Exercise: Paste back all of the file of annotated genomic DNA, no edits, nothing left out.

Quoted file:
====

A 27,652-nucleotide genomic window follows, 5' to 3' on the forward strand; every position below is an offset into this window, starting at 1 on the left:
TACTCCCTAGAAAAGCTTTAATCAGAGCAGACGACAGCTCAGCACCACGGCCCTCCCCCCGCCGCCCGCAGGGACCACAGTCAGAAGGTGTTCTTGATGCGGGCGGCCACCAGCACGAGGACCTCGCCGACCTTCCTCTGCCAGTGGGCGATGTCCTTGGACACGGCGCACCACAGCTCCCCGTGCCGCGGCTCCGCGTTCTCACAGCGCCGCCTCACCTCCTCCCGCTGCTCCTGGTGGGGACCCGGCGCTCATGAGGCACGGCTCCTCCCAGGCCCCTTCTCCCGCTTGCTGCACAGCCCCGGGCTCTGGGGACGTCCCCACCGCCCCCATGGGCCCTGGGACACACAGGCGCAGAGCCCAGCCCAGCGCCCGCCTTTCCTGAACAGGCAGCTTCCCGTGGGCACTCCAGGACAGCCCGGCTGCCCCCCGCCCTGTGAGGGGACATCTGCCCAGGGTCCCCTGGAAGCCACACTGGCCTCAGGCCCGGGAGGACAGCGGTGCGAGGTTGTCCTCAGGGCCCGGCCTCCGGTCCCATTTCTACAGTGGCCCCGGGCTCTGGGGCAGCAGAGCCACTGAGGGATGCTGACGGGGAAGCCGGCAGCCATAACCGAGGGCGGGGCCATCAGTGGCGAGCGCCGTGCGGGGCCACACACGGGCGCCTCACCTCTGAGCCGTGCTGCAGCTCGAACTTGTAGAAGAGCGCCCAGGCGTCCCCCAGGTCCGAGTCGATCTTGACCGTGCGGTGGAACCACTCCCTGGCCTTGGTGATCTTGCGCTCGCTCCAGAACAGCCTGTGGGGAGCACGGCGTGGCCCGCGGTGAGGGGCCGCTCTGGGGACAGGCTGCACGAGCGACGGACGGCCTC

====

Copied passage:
A 27,652-nucleotide genomic window follows, 5' to 3' on the forward strand; every position below is an offset into this window, starting at 1 on the left:
TACTCCCTAGAAAAGCTTTAATCAGAGCAGACGACAGCTCAGCACCACGGCCCTCCCCCCGCCGCCCGCAGGGACCACAGTCAGAAGGTGTTCTTGATGCGGGCGGCCACCAGCACGAGGACCTCGCCGACCTTCCTCTGCCAGTGGGCGATGTCCTTGGACACGGCGCACCACAGCTCCCCGTGCCGCGGCTCCGCGTTCTCACAGCGCCGCCTCACCTCCTCCCGCTGCTCCTGGTGGGGACCCGGCGCTCATGAGGCACGGCTCCTCCCAGGCCCCTTCTCCCGCTTGCTGCACAGCCCCGGGCTCTGGGGACGTCCCCACCGCCCCCATGGGCCCTGGGACACACAGGCGCAGAGCCCAGCCCAGCGCCCGCCTTTCCTGAACAGGCAGCTTCCCGTGGGCACTCCAGGACAGCCCGGCTGCCCCCCGCCCTGTGAGGGGACATCTGCCCAGGGTCCCCTGGAAGCCACACTGGCCTCAGGCCCGGGAGGACAGCGGTGCGAGGTTGTCCTCAGGGCCCGGCCTCCGGTCCCATTTCTACAGTGGCCCCGGGCTCTGGGGCAGCAGAGCCACTGAGGGATGCTGACGGGGAAGCCGGCAGCCATAACCGAGGGCGGGGCCATCAGTGGCGAGCGCCGTGCGGGGCCACACACGGGCGCCTCACCTCTGAGCCGTGCTGCAGCTCGAACTTGTAGAAGAGCGCCCAGGCGTCCCCCAGGTCCGAGTCGATCTTGACCGTGCGGTGGAACCACTCCCTGGCCTTGGTGATCTTGCGCTCGCTCCAGAACAGCCTGTGGGGAGCACGGCGTGGCCCGCGGTGAGGGGCCGCTCTGGGGACAGGCTGCACGAGCGACGGACGGCCTC